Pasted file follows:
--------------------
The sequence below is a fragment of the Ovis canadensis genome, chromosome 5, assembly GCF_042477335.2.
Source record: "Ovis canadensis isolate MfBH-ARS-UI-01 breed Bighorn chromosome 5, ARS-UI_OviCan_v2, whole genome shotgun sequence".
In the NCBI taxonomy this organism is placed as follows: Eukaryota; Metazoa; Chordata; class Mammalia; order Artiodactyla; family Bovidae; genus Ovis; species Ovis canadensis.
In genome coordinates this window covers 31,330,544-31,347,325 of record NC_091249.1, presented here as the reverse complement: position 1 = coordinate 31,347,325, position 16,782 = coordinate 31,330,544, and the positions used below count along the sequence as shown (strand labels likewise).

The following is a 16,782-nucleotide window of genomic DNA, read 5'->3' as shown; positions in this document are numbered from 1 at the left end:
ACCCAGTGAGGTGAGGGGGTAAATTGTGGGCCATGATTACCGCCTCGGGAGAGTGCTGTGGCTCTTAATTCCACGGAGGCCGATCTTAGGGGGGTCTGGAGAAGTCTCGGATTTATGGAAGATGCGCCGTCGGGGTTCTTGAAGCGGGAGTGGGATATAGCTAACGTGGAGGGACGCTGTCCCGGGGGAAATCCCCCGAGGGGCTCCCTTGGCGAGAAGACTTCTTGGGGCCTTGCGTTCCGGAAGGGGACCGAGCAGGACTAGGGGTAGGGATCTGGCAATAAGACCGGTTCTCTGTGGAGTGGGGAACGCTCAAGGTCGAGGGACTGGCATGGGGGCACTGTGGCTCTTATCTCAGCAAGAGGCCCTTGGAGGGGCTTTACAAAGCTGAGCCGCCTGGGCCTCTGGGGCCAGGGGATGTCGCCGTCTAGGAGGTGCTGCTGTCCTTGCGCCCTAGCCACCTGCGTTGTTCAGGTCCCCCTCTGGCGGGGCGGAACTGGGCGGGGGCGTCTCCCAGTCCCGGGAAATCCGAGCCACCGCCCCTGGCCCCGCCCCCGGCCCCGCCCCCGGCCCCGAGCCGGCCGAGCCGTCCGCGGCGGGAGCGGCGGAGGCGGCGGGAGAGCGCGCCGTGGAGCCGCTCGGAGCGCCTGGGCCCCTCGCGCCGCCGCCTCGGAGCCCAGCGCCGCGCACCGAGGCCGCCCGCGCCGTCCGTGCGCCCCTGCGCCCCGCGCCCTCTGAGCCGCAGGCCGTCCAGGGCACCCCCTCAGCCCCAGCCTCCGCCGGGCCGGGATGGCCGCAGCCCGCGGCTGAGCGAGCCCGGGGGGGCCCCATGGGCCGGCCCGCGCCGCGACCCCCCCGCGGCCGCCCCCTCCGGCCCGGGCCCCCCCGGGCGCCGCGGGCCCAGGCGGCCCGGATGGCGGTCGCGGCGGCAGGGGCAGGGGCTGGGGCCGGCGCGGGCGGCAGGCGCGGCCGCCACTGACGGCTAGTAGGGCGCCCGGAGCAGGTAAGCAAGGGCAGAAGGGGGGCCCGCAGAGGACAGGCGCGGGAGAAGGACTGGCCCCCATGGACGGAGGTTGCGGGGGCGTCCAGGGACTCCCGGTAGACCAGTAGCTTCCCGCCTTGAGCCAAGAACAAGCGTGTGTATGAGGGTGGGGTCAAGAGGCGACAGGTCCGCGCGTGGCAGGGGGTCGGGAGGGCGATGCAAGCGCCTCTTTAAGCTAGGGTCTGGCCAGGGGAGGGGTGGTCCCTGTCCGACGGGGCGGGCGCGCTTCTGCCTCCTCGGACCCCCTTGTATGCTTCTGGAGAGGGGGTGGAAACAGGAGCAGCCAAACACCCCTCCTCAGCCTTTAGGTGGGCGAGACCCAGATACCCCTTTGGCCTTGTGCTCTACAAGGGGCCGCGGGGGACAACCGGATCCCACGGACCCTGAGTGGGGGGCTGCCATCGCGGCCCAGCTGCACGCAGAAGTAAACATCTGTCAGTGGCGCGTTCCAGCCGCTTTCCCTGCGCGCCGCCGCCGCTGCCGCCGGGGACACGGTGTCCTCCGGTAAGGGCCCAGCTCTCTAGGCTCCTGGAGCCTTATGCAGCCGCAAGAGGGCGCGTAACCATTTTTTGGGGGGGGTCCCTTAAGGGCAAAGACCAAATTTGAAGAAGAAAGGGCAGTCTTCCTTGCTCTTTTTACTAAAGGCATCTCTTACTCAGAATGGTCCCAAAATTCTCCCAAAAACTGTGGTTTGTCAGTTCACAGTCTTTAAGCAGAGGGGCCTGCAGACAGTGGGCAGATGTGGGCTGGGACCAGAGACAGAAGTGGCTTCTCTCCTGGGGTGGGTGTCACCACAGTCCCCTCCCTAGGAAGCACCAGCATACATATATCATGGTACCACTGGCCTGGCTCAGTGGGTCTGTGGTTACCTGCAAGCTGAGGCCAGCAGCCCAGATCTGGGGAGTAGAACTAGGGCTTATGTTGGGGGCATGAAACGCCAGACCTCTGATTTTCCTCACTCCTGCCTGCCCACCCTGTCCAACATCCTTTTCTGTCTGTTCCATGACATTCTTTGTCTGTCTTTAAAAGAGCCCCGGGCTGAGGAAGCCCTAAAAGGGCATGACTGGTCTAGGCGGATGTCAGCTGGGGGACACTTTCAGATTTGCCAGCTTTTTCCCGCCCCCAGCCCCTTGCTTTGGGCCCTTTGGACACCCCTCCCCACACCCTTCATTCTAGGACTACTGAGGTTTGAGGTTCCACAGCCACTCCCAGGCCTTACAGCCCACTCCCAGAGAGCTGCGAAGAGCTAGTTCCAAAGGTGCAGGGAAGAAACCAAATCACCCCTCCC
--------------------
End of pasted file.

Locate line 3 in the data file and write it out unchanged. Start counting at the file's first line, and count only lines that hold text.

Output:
In the NCBI taxonomy this organism is placed as follows: Eukaryota; Metazoa; Chordata; class Mammalia; order Artiodactyla; family Bovidae; genus Ovis; species Ovis canadensis.